The progressing digitalisation raises the question about the extent to which jobs are technically automatable and therefore replaceable by machines. A new study by the Mannheim Centre for European Economic Research (ZEW) and the University of Utrecht now shows that automation has a positive net effect on labour demand in Europe.
China has revealed itself as the enfant terrible of patent applications. Well known for its leading position in copying foreign products, China has increasingly been filing patents to protect domestic products and established itself as one of the world's leading patent applicants since the turn of the millennium. Researchers from the Centre for European Economic Research (ZEW), Mannheim, and the German Graduate School of Management and Law (GGS), Heilbronn, developed in collaboration a quality index allowing the measurement of patent quality in cross-country comparison. The current study revealed a widening gap between patents from China and high-income countries as well as a decrease in patent quality over time.
Economic expectations for Central and Eastern Europe including Turkey (CEE region) have slightly decreased in July 2016. In the current survey, the ZEW-Erste Group Bank Economic Sentiment Indicator for the CEE region has dropped by 3.9 points to a level of 11.9 points.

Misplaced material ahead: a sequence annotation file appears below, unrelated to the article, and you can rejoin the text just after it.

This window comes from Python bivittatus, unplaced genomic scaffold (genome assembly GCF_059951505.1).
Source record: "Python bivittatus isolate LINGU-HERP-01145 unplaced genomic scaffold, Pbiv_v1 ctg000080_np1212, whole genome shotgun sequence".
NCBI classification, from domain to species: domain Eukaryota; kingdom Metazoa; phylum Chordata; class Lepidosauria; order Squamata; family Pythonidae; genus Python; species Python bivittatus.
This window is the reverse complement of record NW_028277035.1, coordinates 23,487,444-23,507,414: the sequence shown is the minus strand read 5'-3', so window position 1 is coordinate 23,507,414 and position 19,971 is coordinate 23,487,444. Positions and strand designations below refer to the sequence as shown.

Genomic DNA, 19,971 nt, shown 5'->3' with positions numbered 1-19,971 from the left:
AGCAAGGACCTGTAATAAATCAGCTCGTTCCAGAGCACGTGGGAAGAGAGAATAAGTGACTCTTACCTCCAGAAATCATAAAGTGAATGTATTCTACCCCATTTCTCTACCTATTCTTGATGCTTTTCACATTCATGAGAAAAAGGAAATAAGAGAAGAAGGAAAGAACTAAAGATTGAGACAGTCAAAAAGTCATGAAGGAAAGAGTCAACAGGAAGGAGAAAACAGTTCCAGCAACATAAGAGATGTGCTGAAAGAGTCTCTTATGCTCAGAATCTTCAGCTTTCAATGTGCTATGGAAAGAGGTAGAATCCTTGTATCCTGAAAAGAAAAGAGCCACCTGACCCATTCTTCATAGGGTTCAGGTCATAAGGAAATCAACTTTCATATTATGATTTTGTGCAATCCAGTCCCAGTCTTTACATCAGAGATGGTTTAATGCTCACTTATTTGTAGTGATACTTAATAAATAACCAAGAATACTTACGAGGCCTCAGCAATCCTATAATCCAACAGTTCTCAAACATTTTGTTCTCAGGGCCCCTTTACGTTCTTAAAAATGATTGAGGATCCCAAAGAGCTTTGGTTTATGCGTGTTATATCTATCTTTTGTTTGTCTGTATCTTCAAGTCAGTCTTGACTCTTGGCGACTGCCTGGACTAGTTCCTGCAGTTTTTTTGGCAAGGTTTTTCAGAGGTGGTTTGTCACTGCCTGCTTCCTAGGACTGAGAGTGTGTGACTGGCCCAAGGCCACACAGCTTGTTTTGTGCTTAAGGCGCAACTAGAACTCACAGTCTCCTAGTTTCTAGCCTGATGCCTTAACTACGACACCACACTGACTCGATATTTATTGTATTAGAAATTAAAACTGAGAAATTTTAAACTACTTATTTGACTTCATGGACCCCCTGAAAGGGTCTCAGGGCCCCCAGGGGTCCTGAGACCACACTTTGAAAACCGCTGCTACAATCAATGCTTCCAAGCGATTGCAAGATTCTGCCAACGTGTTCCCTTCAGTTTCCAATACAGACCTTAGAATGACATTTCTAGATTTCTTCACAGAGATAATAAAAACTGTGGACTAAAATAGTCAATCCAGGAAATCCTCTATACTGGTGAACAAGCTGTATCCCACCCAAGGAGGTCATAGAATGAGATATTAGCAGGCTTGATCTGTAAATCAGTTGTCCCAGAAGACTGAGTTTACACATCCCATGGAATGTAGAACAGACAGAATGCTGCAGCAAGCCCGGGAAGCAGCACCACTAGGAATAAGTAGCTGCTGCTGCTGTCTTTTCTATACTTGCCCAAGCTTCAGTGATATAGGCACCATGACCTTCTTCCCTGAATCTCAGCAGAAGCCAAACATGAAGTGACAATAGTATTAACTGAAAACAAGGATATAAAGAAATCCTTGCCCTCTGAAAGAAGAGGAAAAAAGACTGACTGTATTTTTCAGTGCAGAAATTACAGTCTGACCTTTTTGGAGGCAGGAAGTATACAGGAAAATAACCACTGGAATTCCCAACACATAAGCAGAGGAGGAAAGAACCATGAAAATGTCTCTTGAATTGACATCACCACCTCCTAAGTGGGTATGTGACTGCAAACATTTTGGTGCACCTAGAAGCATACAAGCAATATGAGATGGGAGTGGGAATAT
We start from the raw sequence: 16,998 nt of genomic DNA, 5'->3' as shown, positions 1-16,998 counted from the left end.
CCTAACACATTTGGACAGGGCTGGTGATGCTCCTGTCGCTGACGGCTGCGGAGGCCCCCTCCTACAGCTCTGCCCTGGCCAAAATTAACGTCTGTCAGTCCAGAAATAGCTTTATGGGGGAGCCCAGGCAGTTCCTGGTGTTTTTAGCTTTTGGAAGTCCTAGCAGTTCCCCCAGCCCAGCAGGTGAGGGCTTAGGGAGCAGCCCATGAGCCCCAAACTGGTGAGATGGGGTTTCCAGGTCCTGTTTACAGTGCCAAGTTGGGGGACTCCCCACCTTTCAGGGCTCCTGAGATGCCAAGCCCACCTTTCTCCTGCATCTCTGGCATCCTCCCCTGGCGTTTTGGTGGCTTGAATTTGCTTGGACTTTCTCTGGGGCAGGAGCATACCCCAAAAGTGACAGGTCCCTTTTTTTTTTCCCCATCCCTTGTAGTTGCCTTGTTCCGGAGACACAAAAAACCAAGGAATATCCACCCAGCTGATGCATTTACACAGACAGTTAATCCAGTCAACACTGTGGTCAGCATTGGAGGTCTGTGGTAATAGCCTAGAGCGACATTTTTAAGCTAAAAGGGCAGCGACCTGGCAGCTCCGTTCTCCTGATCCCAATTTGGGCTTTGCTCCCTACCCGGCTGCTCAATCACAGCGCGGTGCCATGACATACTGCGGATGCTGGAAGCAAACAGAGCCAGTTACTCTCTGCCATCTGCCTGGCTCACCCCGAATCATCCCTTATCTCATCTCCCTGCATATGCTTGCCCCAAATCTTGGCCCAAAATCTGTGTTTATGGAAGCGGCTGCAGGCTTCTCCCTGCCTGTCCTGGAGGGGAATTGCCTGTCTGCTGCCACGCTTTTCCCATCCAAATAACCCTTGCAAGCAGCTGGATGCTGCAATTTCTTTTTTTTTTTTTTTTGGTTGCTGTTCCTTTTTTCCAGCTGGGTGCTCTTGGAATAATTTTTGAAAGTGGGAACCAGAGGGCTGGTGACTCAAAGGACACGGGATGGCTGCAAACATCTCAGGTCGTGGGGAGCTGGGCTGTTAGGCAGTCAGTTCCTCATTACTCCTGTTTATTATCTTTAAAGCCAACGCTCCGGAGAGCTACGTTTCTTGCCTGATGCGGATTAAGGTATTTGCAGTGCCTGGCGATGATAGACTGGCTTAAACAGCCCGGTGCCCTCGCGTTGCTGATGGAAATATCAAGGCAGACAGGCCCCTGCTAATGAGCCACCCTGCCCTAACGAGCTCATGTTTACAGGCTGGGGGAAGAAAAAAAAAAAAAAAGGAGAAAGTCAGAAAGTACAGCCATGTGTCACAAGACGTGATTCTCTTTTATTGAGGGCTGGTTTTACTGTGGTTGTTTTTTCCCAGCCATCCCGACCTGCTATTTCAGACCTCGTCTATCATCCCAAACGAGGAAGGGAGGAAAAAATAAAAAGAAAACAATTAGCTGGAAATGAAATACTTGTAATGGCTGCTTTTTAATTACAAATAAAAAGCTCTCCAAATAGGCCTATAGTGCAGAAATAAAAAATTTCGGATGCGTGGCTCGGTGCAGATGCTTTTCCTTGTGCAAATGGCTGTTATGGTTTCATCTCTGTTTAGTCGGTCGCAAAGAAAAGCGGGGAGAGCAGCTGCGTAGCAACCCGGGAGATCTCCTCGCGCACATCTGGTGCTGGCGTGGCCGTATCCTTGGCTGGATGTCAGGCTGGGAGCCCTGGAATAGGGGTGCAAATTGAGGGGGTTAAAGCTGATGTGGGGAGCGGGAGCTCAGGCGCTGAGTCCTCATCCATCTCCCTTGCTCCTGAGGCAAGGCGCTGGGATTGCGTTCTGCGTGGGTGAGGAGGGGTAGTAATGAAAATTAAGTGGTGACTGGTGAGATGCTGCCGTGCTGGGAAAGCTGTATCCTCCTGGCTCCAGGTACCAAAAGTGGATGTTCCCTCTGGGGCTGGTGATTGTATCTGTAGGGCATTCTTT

The ZEW Indicator of Economic Sentiment for Germany decreased sharply in July 2016. The index has decreased by 26.0 points compared to the previous month, now standing at minus 6.8 points (long-term average: 24.3 points). This is the indicator’s lowest reading since November 2012.
"The Brexit vote has surprised the majority of financial market experts. Uncertainty about the vote’s consequences for the German economy is largely responsible for the substantial decline in economic sentiment. In particular, concerns about the export prospects and the stability of the European banking and financial system are likely to be a burden on the economic outlook," comments ZEW-President Professor Achim Wambach.
On the one hand, digitalisation promises levels of growth we can only dream of. On the other hand, it leads to concentrations of market power which need to be kept in check. So do we need "New Rules for a Digital Economy"? This was the central question discussed by renowned representatives of the internet economy, management and research, who attended the ZEW Economic Forum 2016 at the Mannheim Centre for European Economic Research. How does market power in the digital economy and abuses of this power need to be dealt with, and what new challenges do cartel offices subsequently face? The presentations and debates illustrated that the instruments used by competition watchdogs need to be further developed on a national, European and global scale if they are to be able to respond to the speed of the digital economy.